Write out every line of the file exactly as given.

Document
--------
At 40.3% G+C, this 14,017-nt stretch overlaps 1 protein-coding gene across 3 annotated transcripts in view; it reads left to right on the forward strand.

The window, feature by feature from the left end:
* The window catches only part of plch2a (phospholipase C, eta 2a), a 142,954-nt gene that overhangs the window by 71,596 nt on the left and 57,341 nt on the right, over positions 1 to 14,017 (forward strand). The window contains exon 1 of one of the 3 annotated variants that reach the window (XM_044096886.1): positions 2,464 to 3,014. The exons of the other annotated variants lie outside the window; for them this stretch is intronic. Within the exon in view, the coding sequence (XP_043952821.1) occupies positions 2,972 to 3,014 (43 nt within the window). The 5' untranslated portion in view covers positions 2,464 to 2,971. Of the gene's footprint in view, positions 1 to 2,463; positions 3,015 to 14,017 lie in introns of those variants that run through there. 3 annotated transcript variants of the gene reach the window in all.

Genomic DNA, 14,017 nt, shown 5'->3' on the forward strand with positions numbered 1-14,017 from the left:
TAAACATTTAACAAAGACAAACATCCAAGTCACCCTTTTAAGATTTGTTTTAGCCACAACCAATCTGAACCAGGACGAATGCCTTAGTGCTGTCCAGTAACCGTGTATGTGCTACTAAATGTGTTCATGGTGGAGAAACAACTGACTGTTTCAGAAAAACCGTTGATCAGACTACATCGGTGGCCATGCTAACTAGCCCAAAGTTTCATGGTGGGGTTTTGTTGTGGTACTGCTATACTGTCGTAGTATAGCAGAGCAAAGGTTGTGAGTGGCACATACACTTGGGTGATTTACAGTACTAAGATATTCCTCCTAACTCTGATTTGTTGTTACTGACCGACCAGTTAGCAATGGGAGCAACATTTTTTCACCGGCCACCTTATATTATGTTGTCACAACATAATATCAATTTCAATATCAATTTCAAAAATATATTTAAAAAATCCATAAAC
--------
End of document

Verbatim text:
At 40.3% G+C, this 14,017-nt stretch overlaps 1 protein-coding gene across 3 annotated transcripts in view; it reads left to right on the forward strand.

The window, feature by feature from the left end:
* The window catches only part of plch2a (phospholipase C, eta 2a), a 142,954-nt gene that overhangs the window by 71,596 nt on the left and 57,341 nt on the right, over positions 1 to 14,017 (forward strand). The window contains exon 1 of one of the 3 annotated variants that reach the window (XM_044096886.1): positions 2,464 to 3,014. The exons of the other annotated variants lie outside the window; for them this stretch is intronic. Within the exon in view, the coding sequence (XP_043952821.1) occupies positions 2,972 to 3,014 (43 nt within the window). The 5' untranslated portion in view covers positions 2,464 to 2,971. Of the gene's footprint in view, positions 1 to 2,463; positions 3,015 to 14,017 lie in introns of those variants that run through there. 3 annotated transcript variants of the gene reach the window in all.

Genomic DNA, 14,017 nt, shown 5'->3' on the forward strand with positions numbered 1-14,017 from the left:
TAAACATTTAACAAAGACAAACATCCAAGTCACCCTTTTAAGATTTGTTTTAGCCACAACCAATCTGAACCAGGACGAATGCCTTAGTGCTGTCCAGTAACCGTGTATGTGCTACTAAATGTGTTCATGGTGGAGAAACAACTGACTGTTTCAGAAAAACCGTTGATCAGACTACATCGGTGGCCATGCTAACTAGCCCAAAGTTTCATGGTGGGGTTTTGTTGTGGTACTGCTATACTGTCGTAGTATAGCAGAGCAAAGGTTGTGAGTGGCACATACACTTGGGTGATTTACAGTACTAAGATATTCCTCCTAACTCTGATTTGTTGTTACTGACCGACCAGTTAGCAATGGGAGCAACATTTTTTCACCGGCCACCTTATATTATGTTGTCACAACATAATATCAATTTCAATATCAATTTCAAAAATATATTTAAAAAATCCATAAAC